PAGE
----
It’s interesting that it’s taken this long for Games Workshop to greenlight or push for an action iteration of their expanded Warhammer universe; taking the table-top figurines or detailed RTS representations of their much-loved goodies, baddies and all those in between into third-person space. But they have and it’s coming in thick and fast, much like the armour of the Space Marines found within. Well, thick yes, fast... maybe not so much.
Actually that last point was one of contention among myself and Dan when we saw the game out at TGS last year. Space Marine was pitched to us as something of a Gears of War, only with walking cover, so no cover-mechanic at all. And on paper, this sounded good, but the presentation was slow and we just weren’t sold on the pacing at the time.
Since then, I’ve actually had my own mitts on a playable version, and walked away pleasantly surprised. The action has been ramped up with slightly more complex combat, better combos and an overall boost in speed. It still looks like a no-brain-needed action affair; something to sink into after a hard day at work or school, or with a few friends and beers. And it’s the action stuff I really had fun play with during my hands-on. There’s a greater rhythm to stringing together combos, and it reminded me a lot of Darksiders sword-play in this area.
Myriad enemy types will feature specific attacks to break their block, or their own chain, however, a Fury Meter you build up through successful combos, etc, can equally help you unleash your own powerful finishers, and the game does not skimp on the colour of these; painting the town red has never been so much fun. You can also utilise your Fury drain for abilities like bullet-time, which allows for more precision aim if you’re in dire need of taking out camping Orks, of which the team at Relic have planted many.
Unlike Gears of War, Space Marine takes the up-close-and-personal melee stuff to new heights, while never relinquishing on ranged fire-power, either. This creates an interesting dynamic in a game otherwise about slaughtering hordes of baddies, in that you can really craft your own play-style and, theoretically, get more out of it with replayability as a result. It’s not something I dived into headlong while speaking with my demo chaperon, but there was definitely an air of multiple play-throughs riddled across what I played and saw.
For the hardcore fans out there though, please take none of the above as word there’s nothing meaty for you here, because there’s a fairly extensive story that not only includes Space Marines (the main character, Titus, is voiced by Mark Strong of Kick-Ass and Rock ‘n Rolla fame) and Orks, but also Chaos and many, many more shenanigans - all approved by Games Workshop as official Warhammer 40K canon.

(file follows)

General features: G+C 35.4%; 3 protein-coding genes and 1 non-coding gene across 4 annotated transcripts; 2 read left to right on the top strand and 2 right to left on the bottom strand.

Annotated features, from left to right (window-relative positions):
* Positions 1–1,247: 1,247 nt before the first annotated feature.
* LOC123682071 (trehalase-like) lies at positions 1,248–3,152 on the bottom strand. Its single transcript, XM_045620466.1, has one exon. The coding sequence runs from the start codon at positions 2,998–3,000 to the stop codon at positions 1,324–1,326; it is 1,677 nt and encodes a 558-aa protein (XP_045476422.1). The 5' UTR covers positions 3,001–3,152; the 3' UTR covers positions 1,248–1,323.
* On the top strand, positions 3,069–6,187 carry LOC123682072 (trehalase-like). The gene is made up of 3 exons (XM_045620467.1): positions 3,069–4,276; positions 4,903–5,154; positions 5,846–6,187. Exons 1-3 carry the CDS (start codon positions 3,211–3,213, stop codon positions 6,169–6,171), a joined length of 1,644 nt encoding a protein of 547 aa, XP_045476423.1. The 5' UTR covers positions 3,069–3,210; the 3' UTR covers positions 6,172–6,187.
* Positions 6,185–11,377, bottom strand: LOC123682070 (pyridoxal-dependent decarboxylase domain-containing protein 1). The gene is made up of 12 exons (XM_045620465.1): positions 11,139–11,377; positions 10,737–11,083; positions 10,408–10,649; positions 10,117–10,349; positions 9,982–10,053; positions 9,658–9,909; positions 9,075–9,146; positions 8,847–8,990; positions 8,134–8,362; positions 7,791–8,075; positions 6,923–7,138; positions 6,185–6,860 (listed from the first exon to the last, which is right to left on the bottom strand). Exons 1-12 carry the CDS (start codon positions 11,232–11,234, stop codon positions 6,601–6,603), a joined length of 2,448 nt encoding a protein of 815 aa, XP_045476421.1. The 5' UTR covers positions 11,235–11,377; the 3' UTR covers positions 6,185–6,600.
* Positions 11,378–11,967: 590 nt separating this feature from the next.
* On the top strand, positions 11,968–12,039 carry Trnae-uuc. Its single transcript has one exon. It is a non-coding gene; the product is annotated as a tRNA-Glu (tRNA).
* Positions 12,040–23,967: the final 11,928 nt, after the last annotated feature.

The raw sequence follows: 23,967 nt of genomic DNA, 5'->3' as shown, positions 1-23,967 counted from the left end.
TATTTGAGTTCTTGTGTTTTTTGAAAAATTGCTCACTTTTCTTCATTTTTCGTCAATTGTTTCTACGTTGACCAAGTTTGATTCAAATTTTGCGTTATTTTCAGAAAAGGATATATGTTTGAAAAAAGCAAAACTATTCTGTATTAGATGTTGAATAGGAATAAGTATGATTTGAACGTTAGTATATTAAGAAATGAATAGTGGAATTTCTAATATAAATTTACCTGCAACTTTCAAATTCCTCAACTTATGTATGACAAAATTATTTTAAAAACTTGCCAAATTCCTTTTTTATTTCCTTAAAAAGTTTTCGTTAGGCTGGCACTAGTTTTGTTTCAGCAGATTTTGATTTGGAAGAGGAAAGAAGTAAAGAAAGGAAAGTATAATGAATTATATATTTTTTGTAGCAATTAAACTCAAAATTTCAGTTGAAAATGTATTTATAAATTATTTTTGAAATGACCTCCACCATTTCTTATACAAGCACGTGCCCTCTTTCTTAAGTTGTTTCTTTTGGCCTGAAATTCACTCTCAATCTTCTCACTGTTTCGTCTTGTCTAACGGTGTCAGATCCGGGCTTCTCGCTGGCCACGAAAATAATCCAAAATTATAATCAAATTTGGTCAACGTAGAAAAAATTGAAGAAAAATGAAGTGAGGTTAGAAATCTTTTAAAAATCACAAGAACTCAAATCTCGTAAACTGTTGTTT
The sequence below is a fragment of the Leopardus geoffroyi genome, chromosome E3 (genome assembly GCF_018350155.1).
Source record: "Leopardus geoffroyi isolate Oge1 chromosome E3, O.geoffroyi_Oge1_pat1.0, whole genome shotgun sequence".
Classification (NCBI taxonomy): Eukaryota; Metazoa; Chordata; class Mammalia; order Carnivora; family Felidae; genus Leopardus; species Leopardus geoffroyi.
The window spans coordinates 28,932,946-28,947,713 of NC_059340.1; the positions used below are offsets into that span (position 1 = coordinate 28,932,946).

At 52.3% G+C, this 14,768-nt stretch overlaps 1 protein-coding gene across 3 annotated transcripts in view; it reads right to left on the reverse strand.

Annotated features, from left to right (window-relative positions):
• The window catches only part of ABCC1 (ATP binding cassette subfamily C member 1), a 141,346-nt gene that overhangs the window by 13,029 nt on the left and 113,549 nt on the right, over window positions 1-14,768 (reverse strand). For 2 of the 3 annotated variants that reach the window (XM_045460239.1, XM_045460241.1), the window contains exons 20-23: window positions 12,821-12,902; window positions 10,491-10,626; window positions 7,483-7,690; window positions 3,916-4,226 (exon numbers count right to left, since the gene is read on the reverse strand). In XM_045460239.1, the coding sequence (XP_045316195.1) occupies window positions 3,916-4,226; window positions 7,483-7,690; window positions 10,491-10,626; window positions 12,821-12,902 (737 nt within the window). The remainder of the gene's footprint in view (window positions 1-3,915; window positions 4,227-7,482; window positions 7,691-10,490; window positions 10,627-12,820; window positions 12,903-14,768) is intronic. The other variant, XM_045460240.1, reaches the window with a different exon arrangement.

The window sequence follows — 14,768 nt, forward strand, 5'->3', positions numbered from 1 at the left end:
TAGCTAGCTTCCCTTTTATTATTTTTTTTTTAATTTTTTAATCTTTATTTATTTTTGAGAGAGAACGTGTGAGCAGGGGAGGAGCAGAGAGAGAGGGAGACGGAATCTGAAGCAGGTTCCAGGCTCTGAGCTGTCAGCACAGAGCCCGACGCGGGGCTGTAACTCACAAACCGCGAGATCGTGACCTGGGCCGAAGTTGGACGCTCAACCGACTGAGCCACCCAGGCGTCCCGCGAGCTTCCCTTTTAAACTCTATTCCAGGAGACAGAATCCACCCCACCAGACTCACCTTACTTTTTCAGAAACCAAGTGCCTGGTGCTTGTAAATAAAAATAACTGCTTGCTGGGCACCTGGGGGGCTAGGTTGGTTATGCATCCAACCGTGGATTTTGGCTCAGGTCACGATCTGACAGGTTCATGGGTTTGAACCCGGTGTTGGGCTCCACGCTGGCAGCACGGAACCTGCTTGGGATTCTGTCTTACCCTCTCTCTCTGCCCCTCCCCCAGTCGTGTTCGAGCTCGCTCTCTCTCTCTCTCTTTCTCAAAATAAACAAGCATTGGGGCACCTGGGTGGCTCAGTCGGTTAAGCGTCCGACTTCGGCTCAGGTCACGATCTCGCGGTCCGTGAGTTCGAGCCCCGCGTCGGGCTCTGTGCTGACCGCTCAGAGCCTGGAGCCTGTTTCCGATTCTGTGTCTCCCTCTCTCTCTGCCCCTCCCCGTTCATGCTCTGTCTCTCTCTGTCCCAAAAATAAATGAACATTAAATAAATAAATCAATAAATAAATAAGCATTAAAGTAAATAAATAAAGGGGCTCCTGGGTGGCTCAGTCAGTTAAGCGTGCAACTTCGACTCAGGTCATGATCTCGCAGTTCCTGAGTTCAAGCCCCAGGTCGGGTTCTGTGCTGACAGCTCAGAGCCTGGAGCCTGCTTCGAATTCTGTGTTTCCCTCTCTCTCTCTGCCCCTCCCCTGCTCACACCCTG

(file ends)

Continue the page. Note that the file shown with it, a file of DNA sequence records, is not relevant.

Moreover, there will be a Paint component that will let you play around, on-screen, with a fully 3D avatar as you would a table-top figurine. It’s an addition added solely for the Painter crowd out there, but also adds a cool level of customisation for the rest of the non-figure painting audience who will obviously pick this one up as well.
There are other cool components for the nerdier Warhammer fans out there, such as the inclusion of certain weapons that have never been represented outside of sheer words before. An example we saw was a Grenade Launcher we’d been told is part of the series’ lore, but has never seen the light of day and that the game would feature more hardcore Easter-Egg type stuff like this for the observant folks.
Visually the game has come a long way from what we saw last year as well, with everything running off Vigil’s Darksiders game-engine. There’s a bit of an art parallel between the two games, but that was to be expected based on how the Warhammer characters have been represented over the years anyway (and makes us more confident in Vigil’s current handling of the next Warhammer MMO project). Lighting is much improved, as are animation trees, and hit-detection overall. As mentioned earlier the team have not skimped on the gore, but given its more bright presentation (again, think Darksiders), we can’t really foresee any problems with the Ratings Board here in Australia.
I was also told the game is going to be aggressively supported post-release with “robust DLC” that they were obviously too reluctant to overtly get into. But there was a hint at certain DLC packs being added to this model to “appease fanboys”, which I’ll take as a “if you build it, he will come” angle. So fanboys, listen up, if you like the game when you get it, be sure to tell the team what it lacked or what you’d like to see down the track, because we have it on good authority they’ll likely listen.
Finally, there is definitely going to be a day and date release for the game on PC, and it was hinted at we’d be seeing a little more love on the PC to take advantage of its deeper feature-set, though nothing beyond “wait and see”. It will definitely look better, and is being handled internally, so no outsourcing here, which hopefully means a tighter, more consistent vision for that platform overall.
There’s not much more to say though. By and large, this is definitely a hard-slog action beat-em-up with lots of guns, lots of melee and lots to kill. The combat has evolved to offer up more depth, which is very welcome, it will sate fans with an original and engaging story worthy of the franchise’s canon and is well and truly worth getting excited for. At this stage, provided the team maintain the course they’re on, we’re reasonably happy.
To be fair, it’s not a game-changing entry in the action genre, but it’s not meant to be. Instead, so far, it’s immensely satisfying in the amount of power you wield, the depth of combos and use of your Fury Meter, and the various enemies on-hand to kill. Bring on Titus and co.